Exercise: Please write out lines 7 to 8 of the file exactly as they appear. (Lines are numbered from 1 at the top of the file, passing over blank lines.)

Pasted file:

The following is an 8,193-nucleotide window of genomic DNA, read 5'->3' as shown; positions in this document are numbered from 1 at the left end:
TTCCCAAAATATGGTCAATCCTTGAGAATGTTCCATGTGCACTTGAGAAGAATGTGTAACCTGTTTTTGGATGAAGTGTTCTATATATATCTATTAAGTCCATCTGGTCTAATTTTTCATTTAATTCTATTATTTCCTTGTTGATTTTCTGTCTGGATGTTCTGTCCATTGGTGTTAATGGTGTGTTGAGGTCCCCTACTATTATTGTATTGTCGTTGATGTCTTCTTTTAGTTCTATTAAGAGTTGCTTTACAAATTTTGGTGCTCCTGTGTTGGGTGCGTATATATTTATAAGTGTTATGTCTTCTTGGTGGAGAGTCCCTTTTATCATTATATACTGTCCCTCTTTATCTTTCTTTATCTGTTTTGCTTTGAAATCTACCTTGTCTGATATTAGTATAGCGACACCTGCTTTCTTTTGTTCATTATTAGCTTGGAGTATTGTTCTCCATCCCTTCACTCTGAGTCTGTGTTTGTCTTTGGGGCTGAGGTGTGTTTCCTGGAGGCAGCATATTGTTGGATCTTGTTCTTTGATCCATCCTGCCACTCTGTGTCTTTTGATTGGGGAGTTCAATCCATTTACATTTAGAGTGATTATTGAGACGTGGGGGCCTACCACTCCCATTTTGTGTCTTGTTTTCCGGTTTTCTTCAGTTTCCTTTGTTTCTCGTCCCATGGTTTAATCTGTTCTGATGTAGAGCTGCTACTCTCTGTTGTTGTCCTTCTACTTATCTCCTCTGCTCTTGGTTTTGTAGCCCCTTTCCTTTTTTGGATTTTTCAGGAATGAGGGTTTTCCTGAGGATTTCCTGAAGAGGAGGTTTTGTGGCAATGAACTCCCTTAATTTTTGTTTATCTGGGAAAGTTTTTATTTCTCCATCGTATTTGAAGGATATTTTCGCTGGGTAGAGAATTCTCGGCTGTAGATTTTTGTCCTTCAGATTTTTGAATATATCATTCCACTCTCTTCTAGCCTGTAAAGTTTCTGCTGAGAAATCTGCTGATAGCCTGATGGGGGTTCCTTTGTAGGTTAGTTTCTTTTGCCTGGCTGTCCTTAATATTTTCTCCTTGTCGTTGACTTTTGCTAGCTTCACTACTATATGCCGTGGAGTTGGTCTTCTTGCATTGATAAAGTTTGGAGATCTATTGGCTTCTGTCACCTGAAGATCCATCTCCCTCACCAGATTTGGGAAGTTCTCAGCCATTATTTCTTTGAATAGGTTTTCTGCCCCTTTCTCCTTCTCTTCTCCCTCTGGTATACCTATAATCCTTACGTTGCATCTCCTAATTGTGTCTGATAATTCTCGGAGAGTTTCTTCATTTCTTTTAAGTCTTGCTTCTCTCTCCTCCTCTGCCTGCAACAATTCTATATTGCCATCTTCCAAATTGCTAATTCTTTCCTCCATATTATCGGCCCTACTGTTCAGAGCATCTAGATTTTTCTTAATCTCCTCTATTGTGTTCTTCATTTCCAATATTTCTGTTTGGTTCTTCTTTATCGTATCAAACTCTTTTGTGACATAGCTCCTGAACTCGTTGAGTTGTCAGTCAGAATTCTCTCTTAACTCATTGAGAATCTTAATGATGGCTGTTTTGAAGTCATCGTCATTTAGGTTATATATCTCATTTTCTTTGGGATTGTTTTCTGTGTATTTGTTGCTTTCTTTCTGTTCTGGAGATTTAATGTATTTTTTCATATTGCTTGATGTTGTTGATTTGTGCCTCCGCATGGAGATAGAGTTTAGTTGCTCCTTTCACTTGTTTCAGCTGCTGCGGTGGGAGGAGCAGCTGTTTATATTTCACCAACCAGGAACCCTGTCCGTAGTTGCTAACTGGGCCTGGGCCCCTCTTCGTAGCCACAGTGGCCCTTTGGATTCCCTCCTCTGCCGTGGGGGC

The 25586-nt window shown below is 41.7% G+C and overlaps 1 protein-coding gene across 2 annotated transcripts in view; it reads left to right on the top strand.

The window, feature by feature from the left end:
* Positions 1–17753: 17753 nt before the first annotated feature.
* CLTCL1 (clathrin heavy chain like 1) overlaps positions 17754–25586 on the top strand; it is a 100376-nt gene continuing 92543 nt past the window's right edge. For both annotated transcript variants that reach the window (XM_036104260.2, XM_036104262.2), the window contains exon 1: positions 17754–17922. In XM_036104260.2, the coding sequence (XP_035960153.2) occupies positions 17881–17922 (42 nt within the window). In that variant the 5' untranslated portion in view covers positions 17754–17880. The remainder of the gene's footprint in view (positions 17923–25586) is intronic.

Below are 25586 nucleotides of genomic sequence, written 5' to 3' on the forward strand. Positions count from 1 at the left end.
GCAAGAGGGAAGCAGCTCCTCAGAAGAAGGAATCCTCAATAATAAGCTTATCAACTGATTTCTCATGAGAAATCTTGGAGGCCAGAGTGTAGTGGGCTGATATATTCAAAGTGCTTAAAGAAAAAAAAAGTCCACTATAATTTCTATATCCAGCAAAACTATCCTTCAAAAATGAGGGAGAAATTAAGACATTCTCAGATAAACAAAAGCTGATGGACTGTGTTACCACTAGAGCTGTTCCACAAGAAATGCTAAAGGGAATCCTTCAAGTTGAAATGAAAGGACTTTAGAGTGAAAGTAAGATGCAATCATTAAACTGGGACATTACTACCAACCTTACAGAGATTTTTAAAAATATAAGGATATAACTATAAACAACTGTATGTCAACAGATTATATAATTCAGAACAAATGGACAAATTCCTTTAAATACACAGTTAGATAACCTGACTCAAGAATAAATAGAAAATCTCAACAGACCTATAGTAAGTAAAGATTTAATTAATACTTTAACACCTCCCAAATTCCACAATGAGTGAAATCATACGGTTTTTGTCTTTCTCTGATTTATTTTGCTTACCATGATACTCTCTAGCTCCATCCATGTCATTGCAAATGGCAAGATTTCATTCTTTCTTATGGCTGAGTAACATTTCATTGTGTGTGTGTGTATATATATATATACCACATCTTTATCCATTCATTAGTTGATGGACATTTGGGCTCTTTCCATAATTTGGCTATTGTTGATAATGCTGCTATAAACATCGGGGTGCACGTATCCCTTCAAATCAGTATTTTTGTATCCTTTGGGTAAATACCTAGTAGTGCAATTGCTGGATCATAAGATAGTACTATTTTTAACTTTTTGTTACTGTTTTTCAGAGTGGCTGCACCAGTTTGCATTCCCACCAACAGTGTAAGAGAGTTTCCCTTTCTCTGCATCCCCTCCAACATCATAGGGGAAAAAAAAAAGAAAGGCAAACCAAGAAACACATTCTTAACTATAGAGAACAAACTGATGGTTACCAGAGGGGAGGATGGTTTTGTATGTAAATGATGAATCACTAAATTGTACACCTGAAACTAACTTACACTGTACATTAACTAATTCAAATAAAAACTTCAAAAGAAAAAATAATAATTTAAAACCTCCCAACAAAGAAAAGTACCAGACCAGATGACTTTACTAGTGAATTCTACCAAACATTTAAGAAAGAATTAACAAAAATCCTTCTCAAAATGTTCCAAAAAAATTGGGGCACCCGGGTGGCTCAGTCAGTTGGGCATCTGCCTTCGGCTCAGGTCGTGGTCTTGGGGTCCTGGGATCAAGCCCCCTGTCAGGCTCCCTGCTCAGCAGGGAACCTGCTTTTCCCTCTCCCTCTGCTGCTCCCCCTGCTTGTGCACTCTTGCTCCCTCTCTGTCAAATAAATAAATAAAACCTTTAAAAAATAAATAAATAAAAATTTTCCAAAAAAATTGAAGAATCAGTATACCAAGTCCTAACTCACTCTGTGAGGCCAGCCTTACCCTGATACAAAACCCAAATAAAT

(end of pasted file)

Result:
Below are 25586 nucleotides of genomic sequence, written 5' to 3' on the forward strand. Positions count from 1 at the left end.
GCAAGAGGGAAGCAGCTCCTCAGAAGAAGGAATCCTCAATAATAAGCTTATCAACTGATTTCTCATGAGAAATCTTGGAGGCCAGAGTGTAGTGGGCTGATATATTCAAAGTGCTTAAAGAAAAAAAAAGTCCACTATAATTTCTATATCCAGCAAAACTATCCTTCAAAAATGAGGGAGAAATTAAGACATTCTCAGATAAACAAAAGCTGATGGACTGTGTTACCACTAGAGCTGTTCCACAAGAAATGCTAAAGGGAATCCTTCAAGTTGAAATGAAAGGACTTTAGAGTGAAAGTAAGATGCAATCATTAAACTGGGACATTACTACCAACCTTACAGAGATTTTTAAAAATATAAGGATATAACTATAAACAACTGTATGTCAACAGATTATATAATTCAGAACAAATGGACAAATTCCTTTAAATACACAGTTAGATAACCTGACTCAAGAATAAATAGAAAATCTCAACAGACCTATAGTAAGTAAAGATTTAATTAATACTTTAACACCTCCCAAATTCCACAATGAGTGAAATCATACGGTTTTTGTCTTTCTCTGATTTATTTTGCTTACCATGATACTCTCTAGCTCCATCCATGTCATTGCAAATGGCAAGATTTCATTCTTTCTTATGGCTGAGTAACATTTCATTGTGTGTGTGTGTATATATATATATACCACATCTTTATCCATTCATTAGTTGATGGACATTTGGGCTCTTTCCATAATTTGGCTATTGTTGATAATGCTGCTATAAACATCGGGGTGCACGTATCCCTTCAAATCAGTATTTTTGTATCCTTTGGGTAAATACCTAGTAGTGCAATTGCTGGATCATAAGATAGTACTATTTTTAACTTTTTGTTACTGTTTTTCAGAGTGGCTGCACCAGTTTGCATTCCCACCAACAGTGTAAGAGAGTTTCCCTTTCTCTGCATCCCCTCCAACATCATAGGGGAAAAAAAAAAGAAAGGCAAACCAAGAAACACATTCTTAACTATAGAGAACAAACTGATGGTTACCAGAGGGGAGGATGGTTTTGTATGTAAATGATGAATCACTAAATTGTACACCTGAAACTAACTTACACTGTACATTAACTAATTCAAATAAAAACTTCAAAAGAAAAAATAATAATTTAAAACCTCCCAACAAAGAAAAGTACCAGACCAGATGACTTTACTAGTGAATTCTACCAAACATTTAAGAAAGAATTAACAAAAATCCTTCTCAAAATGTTCCAAAAAAATTGGGGCACCCGGGTGGCTCAGTCAGTTGGGCATCTGCCTTCGGCTCAGGTCGTGGTCTTGGGGTCCTGGGATCAAGCCCCCTGTCAGGCTCCCTGCTCAGCAGGGAACCTGCTTTTCCCTCTCCCTCTGCTGCTCCCCCTGCTTGTGCACTCTTGCTCCCTCTCTGTCAAATAAATAAATAAAACCTTTAAAAAATAAATAAATAAAAATTTTCCAAAAAAATTGAAGAATCAGTATACCAAGTCCTAACTCACTCTGTGAGGCCAGCCTTACCCTGATACAAAACCCAAATAAAT